By Cassandra Szabo, 2nd year MDP student
I, another MDP student (Ari Phanlouvong) and undergraduate student (Sean Goldstone) from the University of Winnipeg were selected to participate in a research project led by Dr. Alan Diduck and Dr. Kirit Patel of the University of Winnipeg. This research project is a SSHRC funded project and is seeking to understand the impact of a judicial bench called the National Green Tribunal in India, hoping to understand the effect these decisions are having on all levels of individuals in the country.
|Cassandra at the office in Honnavar, Karntaka|
In preparation for our time in India we chose specific cases that were in line with our own academic interests. I chose a case that was related to fishing and sand mining in a community called Baikady Village. Upon reviewing the literature, the case appeared to be quite simple – the community came to the National Green Tribunal, the court ruled in favour of the community and ruled that sandbar removal permits only be issued in very specific cases and only to local community members. Of course, once arriving on site the reality was much more nuanced.
Upon speaking with the village they informed me that while the National Green Tribunal ruled in their favour it took many years to get to that point, and to stop the sand mining. The mining impacted the village very negatively, some villagers lost their lives, some lost their livelihoods, and some their land.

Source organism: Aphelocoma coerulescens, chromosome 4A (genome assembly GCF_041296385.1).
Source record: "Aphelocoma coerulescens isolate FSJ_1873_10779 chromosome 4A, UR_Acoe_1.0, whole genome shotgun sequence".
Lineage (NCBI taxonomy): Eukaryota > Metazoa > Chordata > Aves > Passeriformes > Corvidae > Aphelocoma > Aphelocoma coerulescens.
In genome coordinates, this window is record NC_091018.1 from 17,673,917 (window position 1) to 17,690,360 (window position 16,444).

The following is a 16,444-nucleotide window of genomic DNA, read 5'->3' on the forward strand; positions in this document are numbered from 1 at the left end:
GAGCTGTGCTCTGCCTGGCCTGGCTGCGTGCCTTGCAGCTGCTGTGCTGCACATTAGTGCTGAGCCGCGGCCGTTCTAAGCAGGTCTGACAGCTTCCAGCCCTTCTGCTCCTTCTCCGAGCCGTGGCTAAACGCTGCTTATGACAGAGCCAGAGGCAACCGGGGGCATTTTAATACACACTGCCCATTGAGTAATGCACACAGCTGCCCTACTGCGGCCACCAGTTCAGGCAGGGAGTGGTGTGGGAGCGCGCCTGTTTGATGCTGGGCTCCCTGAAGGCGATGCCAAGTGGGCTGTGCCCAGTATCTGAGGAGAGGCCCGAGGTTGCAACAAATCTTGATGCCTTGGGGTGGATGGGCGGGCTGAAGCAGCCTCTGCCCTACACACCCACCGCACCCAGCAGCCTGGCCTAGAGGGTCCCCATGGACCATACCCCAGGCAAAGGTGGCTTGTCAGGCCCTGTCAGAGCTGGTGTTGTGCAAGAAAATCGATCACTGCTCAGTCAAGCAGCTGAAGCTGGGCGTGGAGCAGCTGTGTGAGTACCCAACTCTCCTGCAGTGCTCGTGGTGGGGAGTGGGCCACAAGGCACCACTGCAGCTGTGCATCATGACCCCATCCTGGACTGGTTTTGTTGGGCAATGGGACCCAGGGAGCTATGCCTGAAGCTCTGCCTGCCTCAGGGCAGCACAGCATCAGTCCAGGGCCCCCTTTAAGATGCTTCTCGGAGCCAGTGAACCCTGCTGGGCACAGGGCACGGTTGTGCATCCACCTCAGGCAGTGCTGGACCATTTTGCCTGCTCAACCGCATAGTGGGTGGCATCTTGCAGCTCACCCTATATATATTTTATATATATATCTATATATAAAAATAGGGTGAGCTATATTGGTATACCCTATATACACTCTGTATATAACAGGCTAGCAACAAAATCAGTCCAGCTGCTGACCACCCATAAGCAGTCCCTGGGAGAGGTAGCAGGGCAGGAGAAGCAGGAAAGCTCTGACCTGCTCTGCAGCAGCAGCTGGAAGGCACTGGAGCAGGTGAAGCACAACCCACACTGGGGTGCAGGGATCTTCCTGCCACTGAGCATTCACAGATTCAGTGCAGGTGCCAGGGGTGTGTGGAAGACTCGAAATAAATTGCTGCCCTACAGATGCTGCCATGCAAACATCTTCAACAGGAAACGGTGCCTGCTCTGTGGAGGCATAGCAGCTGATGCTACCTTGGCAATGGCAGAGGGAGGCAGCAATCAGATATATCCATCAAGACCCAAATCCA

|Map of Baikady Village. Heavy sand removal areas are outlined in red. Source: Google Earth|
The sand mining caused erosion of the river bank which meant that there could be no collection of clams, and it also meant that the water was much deeper so when community members went to collect clams they were at risk of drowning. In addition to this the fish were no longer coming for their typical breeding cycle, which then meant that other birds or animals dependent on that food source were not coming to the river – the entire food cycle was disrupted. The coconut trees that were farmed on the banks of the river were falling into the river due to erosion. While the clam collection and coconut farming were noticeable impacts, perhaps the largest issue was that local fishers were now losing their ability to fish. The fish were no longer in the river, the river was much deeper than before, and the fishing nets were being damaged. So the community lost multiple streams of revenue, their community felt unsafe, and they were losing their land due to erosion.
|A traditional fishing boat on the banks of the Suvarna River|
These negative effects are what spurred the community to action, they first went to their local government and then the district government, all to no avail. The community got in touch with activists and then created their case with the National Green Tribunal. The verdict was that all sand mining be barred and that sandbar removal be monitored strictly. The community was happy with this as the sand miners and migrant workers largely left the community. However little environmental remediation has occurred since the verdict, but the community can see the river health slowly improving. The villagers showed immense courage and perseverance in protecting their land and livelihoods, and this case also shows the importance and power in non-partisan judicial systems.